A young South African agronomist, Dirk van der Klinken, was the leading figure in the development of Zero Tillage in Brazil. He had gone there in 1974 as manager of a pioneering tropical forage seed production project in the state of Goiás, financed by a prominent international seed company. Despite considerable progress in obtaining top quality seed and a significant market share, the seed yields and project returns were too low.
An agronomist who worked for the agricultural chemical company that had developed the first desiccant herbicide, generically known as grammoxone, told van der Klinken about a new technology called Zero Tillage. With herbicides substituting the heavy costs of soil preparation, van der Klinken saw a golden opportunity to plant a commercial maize crop on 200 hectares of the area he managed and that were devoted to the production of perennial forage legume seed of Centrosoma pubescens and Macroptilium atropurpureum. Weeds would be controlled with grammoxone before planting, and competition from the climbing legumes would be checked until the maize was nearly mature. After harvest, the maize stalks would act as tutors to the legumes and enhance flowering and seed set.
That was the theory, but in practice, van der Klinken had not taken into account that the predominant weeds in this old pasture land were the woody Sida sp., the prolific grass weed Digitaria insularis, and a persistent Commelina sp. These had not been a problem in the first year, but they had seeded and multiplied exponentially. The first two were not well controlled by the herbicide and the result was a disaster: the weed population increased geometrically, causing a loss on the maize crop and even lower seed production on the legumes. Van der Klinken was fired because he had risked his hunch on a large area instead of trying the new technique on a small test area first. But that would have taken another year and he was under heavy pressure from his employers to increase profits.
In 1977, van der Klinken rented some land with his termination pay and took up planting soybeans and maize for seed on his own account, while also doing international consulting to generate more capital. He was quite successful at both, but his first experience with Zero Tillage, even if it had been a disaster, had made him determined to make it work successfully. He knew that its principles were sound, and that his problem had been caused by a lack of attention to detail and by not having someone with experience to guide him on the ground.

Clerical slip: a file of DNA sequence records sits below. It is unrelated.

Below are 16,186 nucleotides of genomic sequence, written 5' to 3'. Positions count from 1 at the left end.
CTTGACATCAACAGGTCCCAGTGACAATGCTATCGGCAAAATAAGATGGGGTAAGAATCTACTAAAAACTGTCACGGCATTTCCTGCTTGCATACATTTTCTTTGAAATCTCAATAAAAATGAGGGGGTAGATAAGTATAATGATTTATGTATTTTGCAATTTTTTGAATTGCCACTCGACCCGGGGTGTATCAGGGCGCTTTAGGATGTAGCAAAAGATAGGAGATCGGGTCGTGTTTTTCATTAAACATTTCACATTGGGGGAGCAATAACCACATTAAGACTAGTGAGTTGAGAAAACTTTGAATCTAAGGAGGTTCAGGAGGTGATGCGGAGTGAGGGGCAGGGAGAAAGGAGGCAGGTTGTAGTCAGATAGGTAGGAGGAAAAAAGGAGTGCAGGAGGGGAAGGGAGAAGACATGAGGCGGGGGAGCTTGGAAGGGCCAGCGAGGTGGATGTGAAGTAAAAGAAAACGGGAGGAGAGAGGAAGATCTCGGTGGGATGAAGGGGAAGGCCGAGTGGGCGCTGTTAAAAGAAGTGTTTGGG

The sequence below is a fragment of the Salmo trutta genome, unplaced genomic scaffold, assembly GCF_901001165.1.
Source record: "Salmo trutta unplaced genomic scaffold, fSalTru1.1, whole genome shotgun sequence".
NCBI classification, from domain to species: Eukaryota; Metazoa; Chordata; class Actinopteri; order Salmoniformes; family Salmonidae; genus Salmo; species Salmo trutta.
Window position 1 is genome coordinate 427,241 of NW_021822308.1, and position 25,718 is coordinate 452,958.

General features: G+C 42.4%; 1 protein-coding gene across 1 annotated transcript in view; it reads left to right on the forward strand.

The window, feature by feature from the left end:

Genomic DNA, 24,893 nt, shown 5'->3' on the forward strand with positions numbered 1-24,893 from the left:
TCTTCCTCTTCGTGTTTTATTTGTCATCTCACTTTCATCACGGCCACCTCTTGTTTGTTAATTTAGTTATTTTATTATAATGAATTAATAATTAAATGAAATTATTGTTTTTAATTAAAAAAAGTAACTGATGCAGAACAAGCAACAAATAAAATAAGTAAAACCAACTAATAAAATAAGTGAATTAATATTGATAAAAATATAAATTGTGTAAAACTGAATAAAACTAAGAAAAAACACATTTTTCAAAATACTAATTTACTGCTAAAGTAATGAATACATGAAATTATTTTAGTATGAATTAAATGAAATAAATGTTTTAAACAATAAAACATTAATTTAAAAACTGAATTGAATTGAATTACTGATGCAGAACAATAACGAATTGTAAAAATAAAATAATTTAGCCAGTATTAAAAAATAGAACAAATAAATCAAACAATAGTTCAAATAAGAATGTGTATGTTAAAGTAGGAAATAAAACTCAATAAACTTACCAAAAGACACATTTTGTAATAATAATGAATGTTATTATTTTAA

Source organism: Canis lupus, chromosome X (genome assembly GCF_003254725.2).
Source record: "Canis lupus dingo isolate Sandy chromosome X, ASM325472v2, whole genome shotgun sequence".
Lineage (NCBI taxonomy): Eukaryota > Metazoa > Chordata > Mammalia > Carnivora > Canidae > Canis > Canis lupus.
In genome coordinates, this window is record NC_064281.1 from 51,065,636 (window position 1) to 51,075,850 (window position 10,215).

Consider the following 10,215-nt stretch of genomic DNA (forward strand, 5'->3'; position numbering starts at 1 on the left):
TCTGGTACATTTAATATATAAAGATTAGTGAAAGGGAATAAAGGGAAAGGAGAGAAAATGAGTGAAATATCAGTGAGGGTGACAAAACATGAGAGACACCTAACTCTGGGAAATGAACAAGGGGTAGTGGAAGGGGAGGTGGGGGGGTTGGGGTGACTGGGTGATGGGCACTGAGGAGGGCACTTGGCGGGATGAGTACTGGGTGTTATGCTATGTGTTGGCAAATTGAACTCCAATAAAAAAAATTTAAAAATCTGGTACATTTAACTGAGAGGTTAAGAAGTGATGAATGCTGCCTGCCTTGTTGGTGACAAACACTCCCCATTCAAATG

In 1982, using subsidized rural credit, he built a primitive five-row ZT planter. He also requested assistance from the chemical company that had developed grammoxone herbicide and from a second company, in the US, that had just released glyphosate, a more effective and systemic desiccant herbicide compared to grammoxone, which only killed on contact. Both companies sent agronomists to the field to apply their products, and the first plantings of soybeans and maize were generally successful on about 50 hectares. The newly developed glyphosate was only used on a test area of five hectares of sunflower, which was infested with Brachiaria decumbens grass, because it cost US$90 a hectare versus US$36 for grammoxone.
Another test on one hectare of upland rice went wrong for lack of knowledge of post-planting herbicide control for this crop and because of insufficient working capital in time for the alternative of hand hoeing. This failure in the upland rice was the hard way to learn the old English farmer's proverb that "timeliness is next to godliness". However, the rice growth had been vigorous in the early stages, showing promise for this crop. Much more research with upland rice had to be performed before reliable ZT technology for it was achieved at the end of the 1990's.
The main experience with maize and soybeans was a qualified success, however, and in January of 1983, the first ZT field day in the tropics was organized. It was sponsored by the manufacturer of grammoxone and there were 30 farmers and agronomists present. Nevertheless, most local farmers believed that such a radical departure from the traditional ploughing and cultivating of land was insane and refused to support it.
In 1988, the president of a large fertilizer company met with van der Klinken and inquired if he had technology ready to show farmers. Van der Klinken, although not completely sure himself, replied in the affirmative, and so a contract for a pilot project was set up for three years with an annual budget of some US$30,000. But as the fertilizer market slumped, this was cut to half in year two and cut again in year three. Van der Klinken put all his own savings into the project to compensate for the reduced funding, but at the end of the third year, after selling his pickup and dismissing his field assistant, he had used up his reserves.